Clover gives quite a good review of the Australian and (particularly) New Zealand fisheries management. I fear that is because he hasn’t spent as much time digging for problems as he has in the UK, rather than because our fisheries are superbly well managed. But we don’t have quite the same cultural expectations of our fisheries management, at least in Australia, which helps. Fishing has  never had quite the same mystique here, as the Trawlermen in Scotland, which makes Option A an easier management option. We still have orange roughy in the fish shops, though – a slow growing fish which has collapsed to 10% of its initial biomass after 20 years of fishing.

I myself love eating fish, particularly (I’m afraid) sushi’d tuna, but tonight when we went out for fish and chips for dinner, I did make sure I had hoki, which has been certified by the Marine Stewardship Council (an organisation that gets a fairly good review in the book) as a sustainable fish.

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Today’s book review is Bailout Nation: How Greed and Easy Money Corrupted Wall Street and Shook the World Economy, by Barry Ritholtz, with Aaron Task.

Barry Ritholtz is the author of The Big Picture, a blog I became addicted to when I was trying to make sense of what was going on in the world during the last quarter of 2008. I still read it, but don’t parse every single word obsessively to quite the same extent. But I bought the book, at least in part, because Ritholtz had been so insightful when I was trying to understand what on earth was going on in financial markets, and it seemed fair that he should get some money from me in return.

From this distance, it is easy to forget that at the time, the events of August – December 2007 seemed pretty dramatic for the world economy. Not to mention the collapse of Bear Stearns in March 2008. Ritholtz started the book  before September 2008, which gives him additional credibility, as much of what he says he was saying before Lehman Bros fell over.

The very broad thesis of the book is that the US economy has always been addicted to bailouts. Capitalism is all very well, except when it involves the richest people losing serious money. The history of the last century, and especially the last 10 years has been responsible for the mess that the US economy and the world financial system found itself in at the end of 2008.  In his history of bailouts, which starts in a serious way, with the Lockheed Aircraft Corporation in 1971, Ritholtz has a whole chapter on the stockmarket bailouts post 1987. He has a very detailed account of all the different ways in which the Federal Reserve intervened to support the markets – starting in 1987, but continuing in 1994, through 1997 (remember Long Term Capital Management?) and the tech wreck in 2000, and of course, post September 2001. During much of that period, asset managers used to talk about the “Greenspan put” – that Greenspan wouldn’t let US equity markets fall too far before intervening to support them again.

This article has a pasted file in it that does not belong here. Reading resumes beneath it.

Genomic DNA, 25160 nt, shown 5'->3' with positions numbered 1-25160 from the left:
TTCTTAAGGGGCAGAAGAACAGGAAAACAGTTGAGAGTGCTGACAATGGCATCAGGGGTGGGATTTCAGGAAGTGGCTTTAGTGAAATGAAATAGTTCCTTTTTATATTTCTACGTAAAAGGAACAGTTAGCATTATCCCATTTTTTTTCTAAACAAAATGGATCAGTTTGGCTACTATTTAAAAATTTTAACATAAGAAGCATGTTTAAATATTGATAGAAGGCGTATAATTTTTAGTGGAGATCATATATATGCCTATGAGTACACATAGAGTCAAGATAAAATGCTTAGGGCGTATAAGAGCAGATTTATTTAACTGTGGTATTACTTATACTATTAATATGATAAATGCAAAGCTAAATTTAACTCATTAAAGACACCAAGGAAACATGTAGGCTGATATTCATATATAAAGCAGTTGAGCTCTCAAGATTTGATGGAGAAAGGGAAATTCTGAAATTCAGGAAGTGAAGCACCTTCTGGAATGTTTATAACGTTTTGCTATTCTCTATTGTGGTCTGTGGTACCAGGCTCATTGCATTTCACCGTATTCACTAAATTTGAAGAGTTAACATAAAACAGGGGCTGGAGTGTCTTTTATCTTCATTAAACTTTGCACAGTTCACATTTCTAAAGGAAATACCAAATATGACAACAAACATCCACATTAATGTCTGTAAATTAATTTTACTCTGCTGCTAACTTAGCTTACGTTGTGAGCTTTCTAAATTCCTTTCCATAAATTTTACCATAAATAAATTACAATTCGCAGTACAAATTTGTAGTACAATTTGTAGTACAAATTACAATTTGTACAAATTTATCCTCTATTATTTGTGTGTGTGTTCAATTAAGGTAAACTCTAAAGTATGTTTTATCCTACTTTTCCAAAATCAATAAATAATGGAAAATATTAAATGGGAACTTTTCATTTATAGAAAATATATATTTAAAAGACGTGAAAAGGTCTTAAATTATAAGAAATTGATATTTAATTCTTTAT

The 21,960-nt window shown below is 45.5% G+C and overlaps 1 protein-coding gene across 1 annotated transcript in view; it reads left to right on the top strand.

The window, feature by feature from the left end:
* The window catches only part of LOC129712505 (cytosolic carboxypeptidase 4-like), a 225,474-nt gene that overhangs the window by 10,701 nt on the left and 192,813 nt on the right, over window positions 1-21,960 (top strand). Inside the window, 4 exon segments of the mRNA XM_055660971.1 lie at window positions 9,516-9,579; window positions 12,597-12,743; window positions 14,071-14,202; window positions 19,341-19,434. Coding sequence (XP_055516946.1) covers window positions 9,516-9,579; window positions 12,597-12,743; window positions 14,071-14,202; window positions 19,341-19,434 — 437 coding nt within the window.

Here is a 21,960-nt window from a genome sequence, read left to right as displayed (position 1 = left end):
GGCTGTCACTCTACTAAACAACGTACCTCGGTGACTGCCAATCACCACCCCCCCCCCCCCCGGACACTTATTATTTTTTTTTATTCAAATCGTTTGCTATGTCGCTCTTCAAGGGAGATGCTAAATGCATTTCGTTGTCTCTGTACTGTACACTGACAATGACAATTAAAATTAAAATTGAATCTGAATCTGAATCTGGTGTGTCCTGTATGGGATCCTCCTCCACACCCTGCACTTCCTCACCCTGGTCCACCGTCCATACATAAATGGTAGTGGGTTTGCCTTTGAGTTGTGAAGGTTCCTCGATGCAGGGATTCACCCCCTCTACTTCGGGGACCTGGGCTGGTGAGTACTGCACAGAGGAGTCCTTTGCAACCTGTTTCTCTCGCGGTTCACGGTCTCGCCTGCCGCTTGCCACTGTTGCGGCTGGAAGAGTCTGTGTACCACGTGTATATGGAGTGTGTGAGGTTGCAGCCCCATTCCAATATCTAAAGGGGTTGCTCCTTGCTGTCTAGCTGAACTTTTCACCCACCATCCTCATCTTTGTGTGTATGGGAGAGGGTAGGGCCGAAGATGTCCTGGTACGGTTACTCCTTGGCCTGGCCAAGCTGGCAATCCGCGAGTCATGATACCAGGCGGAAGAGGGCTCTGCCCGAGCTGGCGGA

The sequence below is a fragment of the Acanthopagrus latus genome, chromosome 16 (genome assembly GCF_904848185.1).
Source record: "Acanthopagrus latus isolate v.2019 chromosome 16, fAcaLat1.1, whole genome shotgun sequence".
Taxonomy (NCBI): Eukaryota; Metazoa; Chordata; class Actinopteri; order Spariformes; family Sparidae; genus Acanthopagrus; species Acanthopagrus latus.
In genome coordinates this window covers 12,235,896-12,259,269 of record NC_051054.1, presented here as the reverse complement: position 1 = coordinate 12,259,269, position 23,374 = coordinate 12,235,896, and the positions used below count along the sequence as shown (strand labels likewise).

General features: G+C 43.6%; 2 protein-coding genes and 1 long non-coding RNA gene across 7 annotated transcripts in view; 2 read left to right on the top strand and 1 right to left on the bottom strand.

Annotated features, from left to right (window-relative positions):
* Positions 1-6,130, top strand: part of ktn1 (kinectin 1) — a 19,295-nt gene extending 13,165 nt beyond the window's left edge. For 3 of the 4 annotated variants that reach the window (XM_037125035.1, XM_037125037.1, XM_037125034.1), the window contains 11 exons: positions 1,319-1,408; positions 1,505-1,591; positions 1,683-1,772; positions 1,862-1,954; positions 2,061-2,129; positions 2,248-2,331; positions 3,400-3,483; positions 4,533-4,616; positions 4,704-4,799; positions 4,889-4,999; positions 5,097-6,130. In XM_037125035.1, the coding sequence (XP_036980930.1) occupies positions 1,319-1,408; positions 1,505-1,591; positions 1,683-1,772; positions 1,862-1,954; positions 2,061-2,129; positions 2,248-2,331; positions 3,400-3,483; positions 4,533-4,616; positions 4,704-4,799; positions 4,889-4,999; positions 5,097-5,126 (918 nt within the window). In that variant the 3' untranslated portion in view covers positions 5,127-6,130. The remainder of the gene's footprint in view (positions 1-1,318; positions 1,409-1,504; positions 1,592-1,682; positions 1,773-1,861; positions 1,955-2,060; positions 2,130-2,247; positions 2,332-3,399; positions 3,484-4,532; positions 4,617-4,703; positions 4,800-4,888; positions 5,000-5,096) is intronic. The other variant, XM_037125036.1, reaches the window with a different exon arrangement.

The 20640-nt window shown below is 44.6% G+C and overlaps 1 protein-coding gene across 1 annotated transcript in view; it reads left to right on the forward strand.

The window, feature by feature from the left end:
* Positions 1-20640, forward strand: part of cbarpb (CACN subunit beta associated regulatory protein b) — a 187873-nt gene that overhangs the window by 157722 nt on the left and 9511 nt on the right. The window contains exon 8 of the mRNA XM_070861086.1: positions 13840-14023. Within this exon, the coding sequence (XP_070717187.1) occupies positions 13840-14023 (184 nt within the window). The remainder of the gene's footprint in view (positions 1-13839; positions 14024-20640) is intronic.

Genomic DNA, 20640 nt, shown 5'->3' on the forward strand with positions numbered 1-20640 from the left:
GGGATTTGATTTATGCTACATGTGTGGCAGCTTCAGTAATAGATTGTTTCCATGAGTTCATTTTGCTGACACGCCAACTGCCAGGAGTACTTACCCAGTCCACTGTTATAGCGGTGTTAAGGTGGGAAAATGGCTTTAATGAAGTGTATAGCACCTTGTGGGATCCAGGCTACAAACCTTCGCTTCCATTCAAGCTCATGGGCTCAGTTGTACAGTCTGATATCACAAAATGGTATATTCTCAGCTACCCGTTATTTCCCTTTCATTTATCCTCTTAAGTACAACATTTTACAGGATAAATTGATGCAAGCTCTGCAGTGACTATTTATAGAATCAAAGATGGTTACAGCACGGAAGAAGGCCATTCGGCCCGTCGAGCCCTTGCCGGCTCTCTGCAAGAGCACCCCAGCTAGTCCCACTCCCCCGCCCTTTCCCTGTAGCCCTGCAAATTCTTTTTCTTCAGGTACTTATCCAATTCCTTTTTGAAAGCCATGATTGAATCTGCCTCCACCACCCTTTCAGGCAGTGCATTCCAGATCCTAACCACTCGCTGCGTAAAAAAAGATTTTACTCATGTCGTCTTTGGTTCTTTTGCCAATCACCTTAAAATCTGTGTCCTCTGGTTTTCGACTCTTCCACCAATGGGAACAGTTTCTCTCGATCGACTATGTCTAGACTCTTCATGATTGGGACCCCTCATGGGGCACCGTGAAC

The most damning section is the part where he talks about the failure of regulation – he has a superb “intermezzo” describing the failures in two pages in the form of a memo from Wall St to the government.

We [Wall St] may be the drunks, but you were our enablers. Your legislative, executive and administrative decisions made possible all that we did. Our recklesssness wouldnot have reached its soaring heights but for your governmental incompetence.

Along with the frequent reduction in interest rates to help the financial markets bubble so that they never fell, Ritholtz cites  repeal of Glass- Steagall (the law that had separated commercial banking from Wall St) and the failure of the Federal Reserve to use its supervisory and regulatory authority over banks, mortgage underwriters and other lenders, who abandoned  … standards” , among others.

And finally, after the introduction of all the things that were wrong with the financial system up to 2007, there is the story of the Global Financial Crisis itself, and all the various companies that failed, or (for the big ones) were rescued – Bear Stearns, Lehman, AIG, Citibank, Fannie Mae, General Motors… we seem to have slowed down now, but there are still banks failing every month in the US.

The book doesn’t pull its punches in this section, creating a list of the top 22 players who were to blame for the Global Financial Crisis. Number 1 is Alan Greenspan, but the next individual person named is Senator Phil Gramm for being the leader of the radical deregulation agenda pursued by the Senate, Congress, and both Democratic and Republican Presidents. In an interesting side note, the Ratings Agencies (Moody’s, S&P and Fitch) come in at number four. The company that was originally going to publish this book was part of the same group that owns S&P (McGraw-Hill) and ended up refusing to publish it.

The book (which was published in March 2009) ends up with some despairing commentary on what was done during the bailouts. Ritholtz argues that Treasury has been throwing good money after bad – that it has been following the Japanese model of fixing a banking crisis (broadly speaking, pretend that the assets are worth more than they are, don’t take the write downs, and hope that they come good eventually) rather than the Swedish model, which is to split the banks into good and bad banks, and conduct an orderly run-off of the toxic assets in the bad banks.